No way that NBC’s satirical Saturday Night Live would bow to pressure from advertisers? Way! Consider the evidence: On Feb. 22 SNL producers changed the content of a Tom Arnold/Phil Hartman skit involving a major advertiser, General Motors. ”Tall Tales From the Recession” originally depicted the chairmen of Ford and GM competing to see who could order more layoffs. But when screeners for Saturn, a GM subsidiary, routinely previewed the show and objected to its premise, SNL‘s producers replaced Ford and GM’s names with fictional ones.
”Our company is not in the position to change scripts,” says Bruce MacDonald, vice president of communications for Saturn. ”Our job is to decide whether to place our ads.” Arnold says SNL‘s producers thought they might lose ads if they ran the skit but first said, ”What the hell.” Then, ”on Saturday, I looked at the cue cards and the names weren’t there.” He adds that on Roseanne, ”We wouldn’t even think of doing [a skit] like that because we would lose advertising.”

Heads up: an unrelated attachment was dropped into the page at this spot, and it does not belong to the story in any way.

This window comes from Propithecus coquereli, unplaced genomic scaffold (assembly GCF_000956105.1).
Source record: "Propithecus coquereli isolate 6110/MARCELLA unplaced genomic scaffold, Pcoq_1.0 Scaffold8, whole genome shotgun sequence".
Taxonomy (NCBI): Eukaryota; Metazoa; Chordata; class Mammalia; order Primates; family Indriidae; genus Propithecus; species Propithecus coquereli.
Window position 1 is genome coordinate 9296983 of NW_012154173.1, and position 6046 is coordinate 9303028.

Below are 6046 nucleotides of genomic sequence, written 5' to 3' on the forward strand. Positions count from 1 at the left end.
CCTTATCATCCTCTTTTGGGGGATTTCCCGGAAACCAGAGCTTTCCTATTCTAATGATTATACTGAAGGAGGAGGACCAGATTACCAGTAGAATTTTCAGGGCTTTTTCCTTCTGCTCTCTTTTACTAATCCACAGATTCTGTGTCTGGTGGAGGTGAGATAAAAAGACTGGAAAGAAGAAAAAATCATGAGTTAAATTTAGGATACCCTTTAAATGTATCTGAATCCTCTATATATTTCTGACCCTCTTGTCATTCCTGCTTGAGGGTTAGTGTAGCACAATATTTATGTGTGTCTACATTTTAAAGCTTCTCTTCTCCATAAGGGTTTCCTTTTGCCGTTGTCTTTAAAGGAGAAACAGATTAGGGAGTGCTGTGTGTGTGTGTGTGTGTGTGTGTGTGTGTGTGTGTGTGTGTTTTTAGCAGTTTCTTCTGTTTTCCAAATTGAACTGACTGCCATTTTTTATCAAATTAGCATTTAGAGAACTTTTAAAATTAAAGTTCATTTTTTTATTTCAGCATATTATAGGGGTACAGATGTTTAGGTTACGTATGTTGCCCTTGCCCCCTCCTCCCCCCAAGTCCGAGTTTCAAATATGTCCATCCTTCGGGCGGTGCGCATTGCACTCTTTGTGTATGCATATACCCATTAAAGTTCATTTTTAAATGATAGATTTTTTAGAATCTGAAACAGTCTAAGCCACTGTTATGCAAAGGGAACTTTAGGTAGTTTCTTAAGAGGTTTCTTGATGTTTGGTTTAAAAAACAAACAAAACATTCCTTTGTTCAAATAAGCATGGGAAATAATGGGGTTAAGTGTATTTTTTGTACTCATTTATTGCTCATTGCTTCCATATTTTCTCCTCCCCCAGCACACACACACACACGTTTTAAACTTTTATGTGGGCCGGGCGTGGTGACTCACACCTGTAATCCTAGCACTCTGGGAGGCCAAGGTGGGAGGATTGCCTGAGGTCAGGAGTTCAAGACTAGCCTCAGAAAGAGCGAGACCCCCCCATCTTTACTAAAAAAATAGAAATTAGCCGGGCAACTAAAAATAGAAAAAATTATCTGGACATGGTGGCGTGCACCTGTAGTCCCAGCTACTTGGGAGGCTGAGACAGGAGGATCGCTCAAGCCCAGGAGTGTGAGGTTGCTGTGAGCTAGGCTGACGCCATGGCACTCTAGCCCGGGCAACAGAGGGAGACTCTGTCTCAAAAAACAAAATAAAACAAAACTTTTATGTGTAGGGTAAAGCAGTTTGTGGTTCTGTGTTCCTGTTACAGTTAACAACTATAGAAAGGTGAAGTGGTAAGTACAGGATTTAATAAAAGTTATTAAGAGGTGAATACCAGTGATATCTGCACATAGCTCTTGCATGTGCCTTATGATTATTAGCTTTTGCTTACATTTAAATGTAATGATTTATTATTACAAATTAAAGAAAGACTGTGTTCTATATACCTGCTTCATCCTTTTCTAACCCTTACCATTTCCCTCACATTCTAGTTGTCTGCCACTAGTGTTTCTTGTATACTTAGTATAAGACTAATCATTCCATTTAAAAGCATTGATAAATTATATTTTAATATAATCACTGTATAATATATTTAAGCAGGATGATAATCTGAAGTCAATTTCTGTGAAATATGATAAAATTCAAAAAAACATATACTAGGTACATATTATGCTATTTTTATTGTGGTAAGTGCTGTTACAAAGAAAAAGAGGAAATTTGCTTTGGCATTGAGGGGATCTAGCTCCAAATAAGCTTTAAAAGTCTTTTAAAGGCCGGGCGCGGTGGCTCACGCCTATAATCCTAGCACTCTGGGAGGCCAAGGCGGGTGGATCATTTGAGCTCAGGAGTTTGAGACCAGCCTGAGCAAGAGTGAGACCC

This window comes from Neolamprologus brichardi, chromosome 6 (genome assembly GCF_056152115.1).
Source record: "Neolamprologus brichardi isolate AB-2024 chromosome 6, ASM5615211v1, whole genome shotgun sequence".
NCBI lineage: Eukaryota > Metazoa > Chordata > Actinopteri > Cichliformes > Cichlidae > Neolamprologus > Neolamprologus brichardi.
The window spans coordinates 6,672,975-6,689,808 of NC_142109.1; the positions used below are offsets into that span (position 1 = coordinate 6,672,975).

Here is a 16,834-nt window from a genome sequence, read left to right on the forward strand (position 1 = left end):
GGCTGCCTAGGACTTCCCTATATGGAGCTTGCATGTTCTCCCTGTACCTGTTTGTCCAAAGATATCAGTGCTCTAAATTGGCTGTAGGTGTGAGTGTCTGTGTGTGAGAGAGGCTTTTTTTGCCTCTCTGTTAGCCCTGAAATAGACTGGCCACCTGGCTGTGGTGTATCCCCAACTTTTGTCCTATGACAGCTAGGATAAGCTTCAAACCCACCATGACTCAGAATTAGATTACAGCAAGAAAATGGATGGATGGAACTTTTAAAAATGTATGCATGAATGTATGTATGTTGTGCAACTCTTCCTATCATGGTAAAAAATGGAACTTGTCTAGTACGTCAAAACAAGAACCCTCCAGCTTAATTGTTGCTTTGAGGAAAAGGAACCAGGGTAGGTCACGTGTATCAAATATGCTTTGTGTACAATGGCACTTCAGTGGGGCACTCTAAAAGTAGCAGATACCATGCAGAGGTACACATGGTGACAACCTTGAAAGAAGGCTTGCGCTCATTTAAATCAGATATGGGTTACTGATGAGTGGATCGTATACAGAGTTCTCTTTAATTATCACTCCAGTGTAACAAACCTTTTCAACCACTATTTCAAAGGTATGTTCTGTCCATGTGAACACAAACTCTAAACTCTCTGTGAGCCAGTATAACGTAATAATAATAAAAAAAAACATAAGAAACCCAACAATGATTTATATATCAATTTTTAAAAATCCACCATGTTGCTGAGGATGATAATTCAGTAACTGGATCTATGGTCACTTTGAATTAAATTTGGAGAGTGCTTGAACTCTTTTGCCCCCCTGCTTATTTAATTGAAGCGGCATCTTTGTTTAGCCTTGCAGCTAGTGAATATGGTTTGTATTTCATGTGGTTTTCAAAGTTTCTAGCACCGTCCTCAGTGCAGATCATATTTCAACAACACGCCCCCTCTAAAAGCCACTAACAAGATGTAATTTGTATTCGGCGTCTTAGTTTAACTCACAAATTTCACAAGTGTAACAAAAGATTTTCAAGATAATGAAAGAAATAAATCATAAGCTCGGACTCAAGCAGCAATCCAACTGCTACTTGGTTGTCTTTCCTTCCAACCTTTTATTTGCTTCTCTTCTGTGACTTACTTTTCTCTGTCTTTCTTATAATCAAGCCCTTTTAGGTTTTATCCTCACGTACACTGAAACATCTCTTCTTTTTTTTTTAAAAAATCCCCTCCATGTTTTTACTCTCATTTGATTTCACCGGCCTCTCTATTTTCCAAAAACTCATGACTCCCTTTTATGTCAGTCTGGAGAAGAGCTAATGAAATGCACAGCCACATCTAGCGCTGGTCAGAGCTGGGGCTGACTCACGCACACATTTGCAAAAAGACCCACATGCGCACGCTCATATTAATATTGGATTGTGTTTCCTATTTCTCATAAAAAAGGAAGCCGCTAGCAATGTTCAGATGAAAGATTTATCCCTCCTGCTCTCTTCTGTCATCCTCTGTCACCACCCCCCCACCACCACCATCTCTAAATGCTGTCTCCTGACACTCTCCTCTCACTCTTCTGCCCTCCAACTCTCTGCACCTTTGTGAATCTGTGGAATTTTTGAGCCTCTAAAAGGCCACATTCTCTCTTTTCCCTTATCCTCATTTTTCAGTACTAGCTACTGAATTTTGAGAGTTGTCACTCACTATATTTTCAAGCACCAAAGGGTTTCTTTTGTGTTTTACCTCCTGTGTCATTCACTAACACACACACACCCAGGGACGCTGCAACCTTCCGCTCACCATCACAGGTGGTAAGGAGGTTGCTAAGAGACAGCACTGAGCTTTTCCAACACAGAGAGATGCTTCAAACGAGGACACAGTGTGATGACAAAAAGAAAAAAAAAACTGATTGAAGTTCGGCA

An SNL spokeswoman insists it’s ”not unusual” for producers to alter scripts, but wouldn’t comment on whether skits had been changed in the past to avoid offending advertisers. ”Our shows are continually in the writing process,” she says. ”We change things a lot.” So does GM. Two days after the , skit aired, it announced the closing of 12 plants.